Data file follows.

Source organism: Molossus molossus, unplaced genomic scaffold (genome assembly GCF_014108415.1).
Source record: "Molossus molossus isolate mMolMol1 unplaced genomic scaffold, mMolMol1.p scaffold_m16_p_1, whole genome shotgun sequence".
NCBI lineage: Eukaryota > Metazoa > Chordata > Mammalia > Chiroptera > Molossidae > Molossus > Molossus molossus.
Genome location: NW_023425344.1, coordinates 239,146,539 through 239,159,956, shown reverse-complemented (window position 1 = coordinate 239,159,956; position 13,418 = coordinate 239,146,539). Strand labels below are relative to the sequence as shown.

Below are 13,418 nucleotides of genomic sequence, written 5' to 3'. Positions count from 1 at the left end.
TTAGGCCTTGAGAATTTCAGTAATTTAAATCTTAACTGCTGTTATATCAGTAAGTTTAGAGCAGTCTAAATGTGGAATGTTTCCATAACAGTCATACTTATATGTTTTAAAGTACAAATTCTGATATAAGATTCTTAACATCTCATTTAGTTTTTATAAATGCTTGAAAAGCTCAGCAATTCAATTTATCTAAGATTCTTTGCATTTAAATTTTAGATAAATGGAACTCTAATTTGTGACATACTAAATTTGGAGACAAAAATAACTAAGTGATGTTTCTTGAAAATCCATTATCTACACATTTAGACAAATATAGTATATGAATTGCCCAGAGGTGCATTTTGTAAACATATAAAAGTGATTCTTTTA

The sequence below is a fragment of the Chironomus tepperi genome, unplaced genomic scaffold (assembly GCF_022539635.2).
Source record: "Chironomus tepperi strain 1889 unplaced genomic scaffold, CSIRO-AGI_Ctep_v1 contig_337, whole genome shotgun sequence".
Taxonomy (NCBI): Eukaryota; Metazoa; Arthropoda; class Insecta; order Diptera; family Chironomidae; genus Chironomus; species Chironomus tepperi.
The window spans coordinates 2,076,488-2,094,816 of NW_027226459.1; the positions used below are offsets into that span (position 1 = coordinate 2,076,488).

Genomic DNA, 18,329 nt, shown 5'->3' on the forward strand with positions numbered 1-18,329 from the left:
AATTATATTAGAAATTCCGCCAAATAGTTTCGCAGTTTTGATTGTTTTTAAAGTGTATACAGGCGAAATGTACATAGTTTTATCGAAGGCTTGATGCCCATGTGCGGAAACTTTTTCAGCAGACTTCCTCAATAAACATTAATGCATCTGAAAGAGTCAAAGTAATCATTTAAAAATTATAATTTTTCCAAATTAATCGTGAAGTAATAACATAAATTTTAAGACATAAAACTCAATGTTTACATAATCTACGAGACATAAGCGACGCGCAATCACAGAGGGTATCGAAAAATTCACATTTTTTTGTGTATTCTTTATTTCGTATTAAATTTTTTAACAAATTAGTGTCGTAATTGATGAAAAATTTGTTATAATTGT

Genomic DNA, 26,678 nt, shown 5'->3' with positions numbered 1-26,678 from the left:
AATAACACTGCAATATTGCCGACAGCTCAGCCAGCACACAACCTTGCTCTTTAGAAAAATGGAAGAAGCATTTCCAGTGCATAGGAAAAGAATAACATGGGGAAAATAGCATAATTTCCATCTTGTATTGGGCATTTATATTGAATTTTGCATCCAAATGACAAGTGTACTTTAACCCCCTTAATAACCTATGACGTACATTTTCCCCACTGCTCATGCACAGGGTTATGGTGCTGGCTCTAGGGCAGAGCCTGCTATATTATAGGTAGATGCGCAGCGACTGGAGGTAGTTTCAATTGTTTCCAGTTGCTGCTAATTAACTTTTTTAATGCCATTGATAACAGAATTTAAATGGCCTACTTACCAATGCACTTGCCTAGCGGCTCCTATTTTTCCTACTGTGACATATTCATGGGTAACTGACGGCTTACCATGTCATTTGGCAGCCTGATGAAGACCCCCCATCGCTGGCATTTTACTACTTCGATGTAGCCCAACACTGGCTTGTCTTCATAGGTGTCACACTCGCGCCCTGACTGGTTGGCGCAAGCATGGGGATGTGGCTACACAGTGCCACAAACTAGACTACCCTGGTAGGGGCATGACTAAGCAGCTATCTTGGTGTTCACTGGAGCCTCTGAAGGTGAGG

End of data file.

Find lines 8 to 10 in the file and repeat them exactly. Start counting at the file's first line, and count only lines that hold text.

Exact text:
Source record: "Chironomus tepperi strain 1889 unplaced genomic scaffold, CSIRO-AGI_Ctep_v1 contig_337, whole genome shotgun sequence".
Taxonomy (NCBI): Eukaryota; Metazoa; Arthropoda; class Insecta; order Diptera; family Chironomidae; genus Chironomus; species Chironomus tepperi.
The window spans coordinates 2,076,488-2,094,816 of NW_027226459.1; the positions used below are offsets into that span (position 1 = coordinate 2,076,488).